Podgorica, 19 February 2018 – Hospitalisation is a traumatic experience for both children and their families. There are things that can make a stay in hospital easier for children and their parents, and health workers can play an important role in this. This is message from the roundtable titled “Challenges in the Health Care of Long-Term Hospitalised Children in the Context of Psychosocial Support and Support in the Process of Healing and Convalescence”, organised by the NGO Phoenix Montenegro within the HealthUp project and held in the EU Info Centre.
In one sentence, the goal of engaging NGOs that deal with the problem of treating hospitalised children could be: “We have a commitment to the future not to harm the hearts and minds of children while treating their illnesses and repairing their broken bones”. Offering care which is targeted towards children and their families is one of the ways in which the potential psychological damage that may be caused by a stay in hospital could be reduced.
“What is care that is focused on children and their families? A redefining of the relationships in health care. The emphasis is on working together with the patients and families of all ages, at all levels of care and in all health institutions,” explained Dijana Stojanović, president of the NGO Phoenix Montenegro
Those who have had experience of treating children with the most severe diseases know that the family is a very important factor in the health and wellbeing of the patient, and that the family can become a key ally in maintaining quality and safety within the health system. Health care that is consistent with the principles of care focused on children and their families implies: protection of children’s rights and fulfilment of children’s psychological, social and development needs during their stay in hospital.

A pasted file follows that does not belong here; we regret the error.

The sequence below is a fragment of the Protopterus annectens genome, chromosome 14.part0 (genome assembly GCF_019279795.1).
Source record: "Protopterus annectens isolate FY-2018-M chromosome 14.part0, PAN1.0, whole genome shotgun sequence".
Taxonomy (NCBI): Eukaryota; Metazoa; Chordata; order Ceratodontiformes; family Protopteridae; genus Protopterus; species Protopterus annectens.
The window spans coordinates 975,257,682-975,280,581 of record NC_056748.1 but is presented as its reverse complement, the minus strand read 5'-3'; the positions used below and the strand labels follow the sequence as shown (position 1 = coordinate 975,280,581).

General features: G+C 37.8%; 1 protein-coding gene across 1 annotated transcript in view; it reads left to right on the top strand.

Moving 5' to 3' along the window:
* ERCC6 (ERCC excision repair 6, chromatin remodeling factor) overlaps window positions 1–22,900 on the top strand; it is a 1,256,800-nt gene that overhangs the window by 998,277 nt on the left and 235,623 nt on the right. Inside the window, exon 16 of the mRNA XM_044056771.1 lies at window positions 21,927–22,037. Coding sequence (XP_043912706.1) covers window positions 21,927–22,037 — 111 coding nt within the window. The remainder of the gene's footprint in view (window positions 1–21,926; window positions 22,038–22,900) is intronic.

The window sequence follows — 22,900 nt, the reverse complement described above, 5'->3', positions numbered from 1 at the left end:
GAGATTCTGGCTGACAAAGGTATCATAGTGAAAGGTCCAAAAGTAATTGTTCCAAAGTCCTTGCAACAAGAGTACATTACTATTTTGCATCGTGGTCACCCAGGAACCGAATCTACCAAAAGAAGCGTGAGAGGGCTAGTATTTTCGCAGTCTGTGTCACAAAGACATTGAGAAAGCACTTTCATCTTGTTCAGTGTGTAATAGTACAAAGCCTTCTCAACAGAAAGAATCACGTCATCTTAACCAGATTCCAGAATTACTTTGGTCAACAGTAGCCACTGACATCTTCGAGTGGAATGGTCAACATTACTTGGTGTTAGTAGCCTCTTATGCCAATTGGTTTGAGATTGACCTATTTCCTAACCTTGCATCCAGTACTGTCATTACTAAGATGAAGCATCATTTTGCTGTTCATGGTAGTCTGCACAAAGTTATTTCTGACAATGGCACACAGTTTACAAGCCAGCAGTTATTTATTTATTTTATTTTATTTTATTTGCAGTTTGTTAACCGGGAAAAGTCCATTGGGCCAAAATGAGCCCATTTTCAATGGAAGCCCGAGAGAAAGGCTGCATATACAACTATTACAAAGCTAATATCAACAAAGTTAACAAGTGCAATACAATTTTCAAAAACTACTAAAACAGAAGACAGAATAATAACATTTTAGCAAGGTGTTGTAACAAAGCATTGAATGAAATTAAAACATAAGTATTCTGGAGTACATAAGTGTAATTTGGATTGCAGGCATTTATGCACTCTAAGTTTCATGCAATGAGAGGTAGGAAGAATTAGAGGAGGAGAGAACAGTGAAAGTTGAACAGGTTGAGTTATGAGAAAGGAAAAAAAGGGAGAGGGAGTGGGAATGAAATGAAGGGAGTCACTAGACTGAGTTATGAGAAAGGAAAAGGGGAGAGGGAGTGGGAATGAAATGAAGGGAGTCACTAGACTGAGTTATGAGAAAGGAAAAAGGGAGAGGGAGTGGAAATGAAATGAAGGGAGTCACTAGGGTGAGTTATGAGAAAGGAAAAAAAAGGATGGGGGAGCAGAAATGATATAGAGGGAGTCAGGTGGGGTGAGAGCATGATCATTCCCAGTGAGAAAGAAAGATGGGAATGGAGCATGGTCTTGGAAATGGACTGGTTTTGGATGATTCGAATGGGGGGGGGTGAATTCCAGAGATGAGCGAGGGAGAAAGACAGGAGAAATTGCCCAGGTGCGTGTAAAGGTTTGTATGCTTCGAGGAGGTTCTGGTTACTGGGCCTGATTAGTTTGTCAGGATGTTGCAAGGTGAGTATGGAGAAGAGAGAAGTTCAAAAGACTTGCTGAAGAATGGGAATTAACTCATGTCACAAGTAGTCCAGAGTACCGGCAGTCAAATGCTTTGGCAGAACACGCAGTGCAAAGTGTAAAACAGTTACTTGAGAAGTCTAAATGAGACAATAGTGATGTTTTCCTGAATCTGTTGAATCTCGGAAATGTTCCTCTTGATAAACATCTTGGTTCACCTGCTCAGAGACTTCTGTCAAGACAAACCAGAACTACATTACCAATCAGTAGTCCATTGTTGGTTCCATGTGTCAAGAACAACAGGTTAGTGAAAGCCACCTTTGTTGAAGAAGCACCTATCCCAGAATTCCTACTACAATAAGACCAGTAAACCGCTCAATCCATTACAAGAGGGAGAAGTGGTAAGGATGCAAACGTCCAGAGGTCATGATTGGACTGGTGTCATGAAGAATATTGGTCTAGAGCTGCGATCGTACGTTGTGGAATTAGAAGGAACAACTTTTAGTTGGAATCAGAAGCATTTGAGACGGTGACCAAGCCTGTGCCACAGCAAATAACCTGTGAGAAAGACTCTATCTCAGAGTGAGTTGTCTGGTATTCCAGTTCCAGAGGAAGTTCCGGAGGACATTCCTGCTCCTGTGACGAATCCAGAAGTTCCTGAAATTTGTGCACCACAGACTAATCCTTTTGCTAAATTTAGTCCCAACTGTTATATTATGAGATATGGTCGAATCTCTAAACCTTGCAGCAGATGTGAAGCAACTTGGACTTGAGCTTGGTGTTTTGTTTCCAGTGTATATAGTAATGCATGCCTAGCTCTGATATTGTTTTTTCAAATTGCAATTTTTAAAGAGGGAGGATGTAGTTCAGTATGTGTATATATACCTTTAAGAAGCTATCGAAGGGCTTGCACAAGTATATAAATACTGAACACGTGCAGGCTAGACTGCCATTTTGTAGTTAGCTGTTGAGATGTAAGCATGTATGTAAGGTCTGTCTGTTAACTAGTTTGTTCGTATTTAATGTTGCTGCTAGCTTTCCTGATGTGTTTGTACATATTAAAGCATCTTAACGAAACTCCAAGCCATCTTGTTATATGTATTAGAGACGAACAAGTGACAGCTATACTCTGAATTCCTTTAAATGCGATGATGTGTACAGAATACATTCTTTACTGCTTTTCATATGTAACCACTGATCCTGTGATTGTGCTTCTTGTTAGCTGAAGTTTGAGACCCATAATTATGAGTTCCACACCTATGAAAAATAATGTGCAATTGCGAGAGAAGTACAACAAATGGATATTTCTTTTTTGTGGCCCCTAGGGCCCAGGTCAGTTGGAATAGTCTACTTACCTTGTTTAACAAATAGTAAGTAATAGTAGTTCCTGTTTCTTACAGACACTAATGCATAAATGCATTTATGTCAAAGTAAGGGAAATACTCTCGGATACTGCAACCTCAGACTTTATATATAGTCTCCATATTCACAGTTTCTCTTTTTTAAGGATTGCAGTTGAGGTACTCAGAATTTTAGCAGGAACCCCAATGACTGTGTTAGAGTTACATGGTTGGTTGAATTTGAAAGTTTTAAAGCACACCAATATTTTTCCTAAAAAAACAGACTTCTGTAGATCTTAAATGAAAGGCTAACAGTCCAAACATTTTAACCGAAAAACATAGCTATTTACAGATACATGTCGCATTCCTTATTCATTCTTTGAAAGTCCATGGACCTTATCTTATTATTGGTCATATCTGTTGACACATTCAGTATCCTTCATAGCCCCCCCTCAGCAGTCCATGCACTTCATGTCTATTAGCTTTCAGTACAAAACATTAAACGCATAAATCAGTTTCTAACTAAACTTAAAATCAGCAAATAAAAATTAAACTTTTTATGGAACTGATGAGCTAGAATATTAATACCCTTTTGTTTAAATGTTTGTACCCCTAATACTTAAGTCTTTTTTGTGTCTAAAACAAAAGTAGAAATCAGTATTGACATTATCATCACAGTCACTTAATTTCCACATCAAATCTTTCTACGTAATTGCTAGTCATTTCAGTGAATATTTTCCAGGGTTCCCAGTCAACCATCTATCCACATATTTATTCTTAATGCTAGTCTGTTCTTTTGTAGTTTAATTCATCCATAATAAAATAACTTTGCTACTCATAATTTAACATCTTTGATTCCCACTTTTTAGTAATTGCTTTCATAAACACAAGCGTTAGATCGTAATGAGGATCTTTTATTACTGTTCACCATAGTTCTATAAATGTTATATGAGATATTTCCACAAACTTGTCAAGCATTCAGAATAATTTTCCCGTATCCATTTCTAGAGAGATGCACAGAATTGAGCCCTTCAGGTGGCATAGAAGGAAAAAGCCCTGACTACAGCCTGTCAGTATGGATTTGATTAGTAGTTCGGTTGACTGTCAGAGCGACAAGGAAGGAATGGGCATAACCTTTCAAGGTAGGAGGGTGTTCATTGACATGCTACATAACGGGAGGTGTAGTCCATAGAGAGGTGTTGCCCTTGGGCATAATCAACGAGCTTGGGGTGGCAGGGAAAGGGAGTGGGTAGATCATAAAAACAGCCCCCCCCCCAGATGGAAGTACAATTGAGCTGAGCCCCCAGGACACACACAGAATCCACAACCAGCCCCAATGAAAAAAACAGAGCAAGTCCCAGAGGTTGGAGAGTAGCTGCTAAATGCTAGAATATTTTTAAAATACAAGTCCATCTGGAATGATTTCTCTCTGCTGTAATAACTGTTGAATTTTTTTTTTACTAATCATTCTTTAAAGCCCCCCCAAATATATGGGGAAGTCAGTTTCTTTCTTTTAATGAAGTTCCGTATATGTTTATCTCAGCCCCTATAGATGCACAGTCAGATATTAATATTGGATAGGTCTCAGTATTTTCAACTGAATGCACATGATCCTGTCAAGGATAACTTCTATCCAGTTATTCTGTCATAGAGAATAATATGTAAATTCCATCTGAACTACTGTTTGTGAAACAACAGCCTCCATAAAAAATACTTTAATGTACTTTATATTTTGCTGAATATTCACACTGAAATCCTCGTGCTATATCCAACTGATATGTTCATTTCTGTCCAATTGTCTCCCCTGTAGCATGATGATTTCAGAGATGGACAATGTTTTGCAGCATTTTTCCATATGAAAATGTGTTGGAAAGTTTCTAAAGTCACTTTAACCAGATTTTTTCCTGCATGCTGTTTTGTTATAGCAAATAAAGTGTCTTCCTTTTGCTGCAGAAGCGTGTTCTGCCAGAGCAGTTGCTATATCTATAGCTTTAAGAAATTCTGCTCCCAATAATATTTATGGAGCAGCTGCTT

Phoenix explains that care focused on children and their families leads to a shortening of the length of time a child needs to stay in hospital.
“And that is thanks to: a faster recovery time, fewer complications, less use of pain relief, improved and effective communication among health workers, between health workers and children, and health workers and families.”
Pain can be experienced during therapy in the giving of different types of injections, punctures of body cavities, cleansing wounds with antiseptic, stitching up wounds, etc.
“In our society, most of the listed medical procedures are not yet conducted with an analgesic or anaesthesic,” says Stojanovic.
Representatives of parents who have seen their children being treated for severe pain state that the health system in Montenegro, and also in the entire region, should be more humane towards sick children and to their parents and the whole family, but they also pointed out that being treated in one’s own country has many advantages.